Iowa GOP to Christie: Don’t skip caucuses

Iowa Republicans are urging New Jersey Gov. Chris Christie (R) to contest the state’s first-in-the-nation caucuses if he runs for president in 2016, warning a decision to ignore the Hawkeye State would do more harm than good to his campaign.

Christie is widely expected to focus on the New Hampshire primary if he runs — partly out of a calculation that he’d fare better in the Granite State than among social conservatives, who hold powerful sway in the Iowa GOP.

ADVERTISEMENT
Republicans say the governor’s populist style could serve him well among Iowa caucus-goers who value personal relationships with their presidential candidates, despite perceptions Christie is too centrist to play in the state.

“It’s very personal in Iowa. How people react to you as an individual is very important,” Rep. Steve King (R-Iowa) told The Hill.

“The unique part of the Iowa caucuses is you get to know the candidates personally.”

King spoke glowingly of Christie, who previously endorsed the conservative Iowan and appeared at a fundraiser for him in 2012.

“He had a tremendous welcome in Iowa the times he dropped in,” King said. “I just remember the looks in the eyes of folks ... they were energized by him. He is a magnetic personality.”

Iowa conservative leader Bob Vander Plaats, who recently criticized Christie for deciding to drop a legal challenge to gay marriage in New Jersey, also said the governor could be competitive in the state.

“I think Iowans realize this country is in a very precarious position on a lot of fronts, and it’s going to need some really bold leadership. If he’s bold and confrontational on the issues and why conservative principles are better than liberal principles, I think it’ll serve him really well,” Vander Plaats told The Hill.

The praise from King and Vander Plaats highlights Christie’s political strength — the perception he’s a straight-talking populist who can relate to ordinary voters.

But he also faces significant obstacles to success in Iowa, particularly on issues like immigration and gay marriage.

Christie has previously expressed support for a pathway to citizenship and tuition breaks for illegal immigrants, positions that put him at odds with King and many social conservatives.

King said Christie’s view on immigration is a “vulnerability” for Christie in the state, as is his embrace of some gun-control measures.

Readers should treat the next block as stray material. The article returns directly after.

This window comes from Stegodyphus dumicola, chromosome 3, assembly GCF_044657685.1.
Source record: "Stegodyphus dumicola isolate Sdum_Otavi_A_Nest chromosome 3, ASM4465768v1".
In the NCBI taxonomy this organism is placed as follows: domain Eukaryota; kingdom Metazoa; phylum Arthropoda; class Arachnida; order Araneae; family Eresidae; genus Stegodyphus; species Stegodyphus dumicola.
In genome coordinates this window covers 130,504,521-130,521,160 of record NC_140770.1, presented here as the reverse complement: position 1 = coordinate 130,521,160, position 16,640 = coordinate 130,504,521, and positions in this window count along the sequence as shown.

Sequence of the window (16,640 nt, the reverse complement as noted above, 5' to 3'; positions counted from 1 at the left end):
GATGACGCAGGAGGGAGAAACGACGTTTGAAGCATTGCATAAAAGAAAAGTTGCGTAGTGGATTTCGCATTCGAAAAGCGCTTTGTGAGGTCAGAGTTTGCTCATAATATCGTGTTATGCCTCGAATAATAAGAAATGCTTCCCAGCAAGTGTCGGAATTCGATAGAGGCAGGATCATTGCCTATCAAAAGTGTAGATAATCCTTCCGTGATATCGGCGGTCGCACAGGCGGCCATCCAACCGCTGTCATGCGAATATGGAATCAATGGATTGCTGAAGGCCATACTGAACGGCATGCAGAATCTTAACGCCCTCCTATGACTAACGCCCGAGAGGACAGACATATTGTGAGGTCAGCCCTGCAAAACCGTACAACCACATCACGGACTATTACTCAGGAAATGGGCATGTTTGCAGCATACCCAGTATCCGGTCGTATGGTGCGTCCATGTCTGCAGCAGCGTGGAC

Christie would also likely take heat for the infamous hug he gave President Obama shortly before the 2012 election when Obama visited New Jersey to appraise the damage from Hurricane Sandy.

It was seen by many Republicans as a betrayal of GOP presidential nominee Mitt Romney.  Every Iowa conservative and commentator contacted by The Hill mentioned the hug as a sticking point.

But both Vander Plaats and King said the fastest way to earning credibility as a candidate — in Iowa and beyond — is for Christie to address his perceived problems with the party’s right win by contesting the caucuses.

Avoiding Iowa “would just go completely contrary to what has been billed as one of his greatest strengths, and that is being able to confront issues head on,” Vander Plaats said.

Christie will have to “step up and speak from his heart on the things that he believes” in Iowa, added King.

Speculation that Christie might not contest Iowa grew following the gay marriage decision. Tom Kean (R), a former New Jersey governor and Christie mentor, when asked about the prospect last month told The Hill: “It’s a judgment he’ll make down the line — I doubt it.”

But there are also signs he’s wooing Iowa voters. Christie recently vetoed a New Jersey bill to ban farmers from raising pregnant pigs in crates: Hog farming is a major industry in Iowa.

One danger for Christie if he skips Iowa is that he would miss out on weeks of national media attention that is traditionally heaped on candidates in the earliest presidential nominating state.

“It’s important because of the attention that people coming to Iowa get. If you’re only hitting New Hampshire, and you’re not hitting Iowa, then you’re still losing out on a good chunk of attention,” said University of Iowa political science professor Tim Hagle.

He also suggested Christie has a shot at contesting the state if a number of more conservative candidates split the conservative vote.

Former New York Mayor Rudy Giuliani’s decision to skip the Iowa caucuses in 2008 was widely viewed as a strategic blunder that contributed to his downfall in the campaign.

Outperforming expectations in Iowa could give Christie a boost, much as it did for Sen. John McCain (R-Ariz.), who finished a strong fourth there in 2008.  McCain’s Iowa director Jon Seaton said the key to McCain’s campaign was a focus on the ground game.

“If you are personable, a good retail candidate and build a good grassroots campaign, you’re gonna be rewarded in Iowa,” Seaton said.

“Even though there were some issues [McCain] didn’t see eye to eye with your typical Iowa caucus-goer, he performed very well at the town-hall meetings; he launched an aggressive ground campaign, and he was rewarded.”

Christie, observers say, could try to rally independents to make up for the conservatives he might otherwise lose.

And many Republicans suggested the perception of Iowa as run by the social conservative wing of the party is overblown.

It seems, too, that Christie is heeding the advice of those gunning for him to make a play for Iowa.

“I hear some soundings from some folks who know Christie looking for organizational opportunities in Iowa,” said Doug Gross, an Iowa GOP fundraiser close to Gov. Terry Branstad (R) who has urged Christie to run. “[It’s coming] from folks who want to see if he can make an effective run.”